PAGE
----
But in your example above, you mentioned a story where you changed some details from the original and then published it as your own. In that case they couldn't morally claim ownership of the parts that they had left the same as in the original.

As far as making more significant changes go, there is probably a point where a derivative work is different enough that you can claim it as original work (and therefore yours), and the exact place where that happens is probably hard to determine in the abstract.

The fact of the matter is, though, that any parts that you literally copy from someone you shouldn't morally be able to claim as yours; that is certainly dishonest and an appropriation of their rightful property.

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But in your example above, you mentioned a story where you changed some details from the original and then published it as your own. In that case they couldn't morally claim ownership of the parts that they had left the same as in the original.

I was demonstrating the absurdity of everyone getting a copyright for an original (as in unique) work as an argument against copyrights; I wasn't advocating a new type of copyright.

As far as making more significant changes go, there is probably a point where a derivative work is different enough that you can claim it as original work (and therefore yours), and the exact place where that happens is probably hard to determine in the abstract.

So why should you be able to have an original work be your property (assuming we're confident with our brightline between original enough and not original enough).

The fact of the matter is, though, that any parts that you literally copy from someone you shouldn't morally be able to claim as yours; that is certainly dishonest and an appropriation of their rightful property.

I agree with the first part; I'm not sure about the second part.

Edited by Mnrchst
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Why should anything be someone's property? Think about that for a little bit. I assume you believe that property rights exist, am I correct? (If not, we should probably address that first).

If you accept property rights as right in other cases, then why do you think writing a novel should not be covered under property? If you created something with your mind, it is yours just the same as if you create it from raw materials with your hands. Rights cover more than just the physical, you own your own mind just as much as you own your body. And in an extension to that, because human beings need to pursue and gain values in order to live, the products of your body (labor I mean here) are yours by right as well.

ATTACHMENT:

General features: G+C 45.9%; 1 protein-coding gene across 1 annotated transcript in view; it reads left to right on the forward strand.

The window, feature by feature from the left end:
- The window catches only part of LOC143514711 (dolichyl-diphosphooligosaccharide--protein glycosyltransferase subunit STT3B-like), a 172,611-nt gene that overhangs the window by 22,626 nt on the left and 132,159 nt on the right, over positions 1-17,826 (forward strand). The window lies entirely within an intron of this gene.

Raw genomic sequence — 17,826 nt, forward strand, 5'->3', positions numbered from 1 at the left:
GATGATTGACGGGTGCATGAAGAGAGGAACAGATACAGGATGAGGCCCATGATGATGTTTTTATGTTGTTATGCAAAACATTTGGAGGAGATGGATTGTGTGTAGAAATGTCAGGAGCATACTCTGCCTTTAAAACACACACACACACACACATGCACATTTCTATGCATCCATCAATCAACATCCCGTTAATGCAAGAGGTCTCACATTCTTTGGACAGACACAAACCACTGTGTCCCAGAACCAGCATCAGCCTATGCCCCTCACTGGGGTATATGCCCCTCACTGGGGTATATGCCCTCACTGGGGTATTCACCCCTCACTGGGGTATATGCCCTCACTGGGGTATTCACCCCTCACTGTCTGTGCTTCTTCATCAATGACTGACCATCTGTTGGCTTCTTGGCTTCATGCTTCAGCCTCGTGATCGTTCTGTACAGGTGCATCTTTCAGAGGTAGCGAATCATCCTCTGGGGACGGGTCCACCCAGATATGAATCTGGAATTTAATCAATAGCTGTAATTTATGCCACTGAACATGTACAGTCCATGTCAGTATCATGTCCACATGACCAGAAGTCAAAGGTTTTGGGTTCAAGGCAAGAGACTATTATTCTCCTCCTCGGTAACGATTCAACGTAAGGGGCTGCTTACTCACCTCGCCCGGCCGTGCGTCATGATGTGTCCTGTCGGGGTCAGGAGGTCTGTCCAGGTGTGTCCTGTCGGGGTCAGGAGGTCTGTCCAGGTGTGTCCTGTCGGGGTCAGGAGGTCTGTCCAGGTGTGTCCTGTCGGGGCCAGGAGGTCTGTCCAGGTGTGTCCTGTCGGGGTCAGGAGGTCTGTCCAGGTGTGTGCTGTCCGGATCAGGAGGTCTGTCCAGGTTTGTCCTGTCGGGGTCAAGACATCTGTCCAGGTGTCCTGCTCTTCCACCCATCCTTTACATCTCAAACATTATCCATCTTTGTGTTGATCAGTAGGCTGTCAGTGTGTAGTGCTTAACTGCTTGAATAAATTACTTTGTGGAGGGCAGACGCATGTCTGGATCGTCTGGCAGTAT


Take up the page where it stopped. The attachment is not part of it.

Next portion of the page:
I think possibly you're thinking of property too literally? What do you think is fundamentally different about intellectual property (like copyright) that makes it unownable?

I think once you accept that you do own the products of your mind, this dilemma vanishes. It doesn't make sense for more than one person to own a piece of intellectual property (you can have joint ownership, but I mean in the sense of two competing claims), any more than multiple people can properly lay claims on a house.

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"If you created something with your mind, it is yours just the same as if you create it from raw materials with your hands."

But you're not including a book which is very similar to one which already exists. Why does this book not get included? It was created by someone's mind.

I think patents work because a patent doesn't exclude someone from making a new invention. Copyrights seem to me to be an attack on the mind, because they limit the ideas people can come up with and distribute (similar ideas). Once you recognize a copyright, you're stopping people from creating/distributing similar ideas. With patents, there's nothing preventing someone from coming up with a very similar invention.

I'll also add that I don't think the cure for cancer + a little sugar counts as a patent, because the sugar isn't a part of creating anything new--it doesn't cure cancer and it's already been discovered/invented. With books/stories any small change fundamentally changes the whole thing. If, for example, Atlas Shrugged is given a few additional scenes, what the book does has been changed--it's telling you a story and the story is now different. This means that any book/story is an intellectual creation by whomever came up with the particular version in question, and once you recognize this, the idea of excluding people from creating unique ideas which are similar to yours breaks down.

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You're looking at it backwards, though. Whether or not someone else can claim copyright to something already copyrighted is a completely secondary issue, and doesn't really matter when we're trying to answer the question: why is copyright proper? Same with patents for that matter, whether or not patents stifle innovation or not is NOT the fundamental question that matters. Patents are right because they are a product of a man's mind and he should have ownership of those things he produces.

Do you agree up to that point?

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Whether or not someone else can claim copyright to something already copyrighted is a completely secondary issue.

I'm not asking about that.

whether or not patents stifle innovation or not is NOT the fundamental question that matters.

I'm not asking about that.

Patents are right because they are a product of a man's mind and he should have ownership of those things he produces.

Do you agree up to that point?

Yes (as long as it's temporary, maybe 5 to 20 years).

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Okay, so if I write a book and have copyright on it (the work is mine), then doesn't it follow that if you copy the thing and change a few words, that you cannot also claim (what is essentially) the same work? If you claimed copyright on the slightly different version, wouldn't you be claiming ownership of MY work in large part? How is that not theft?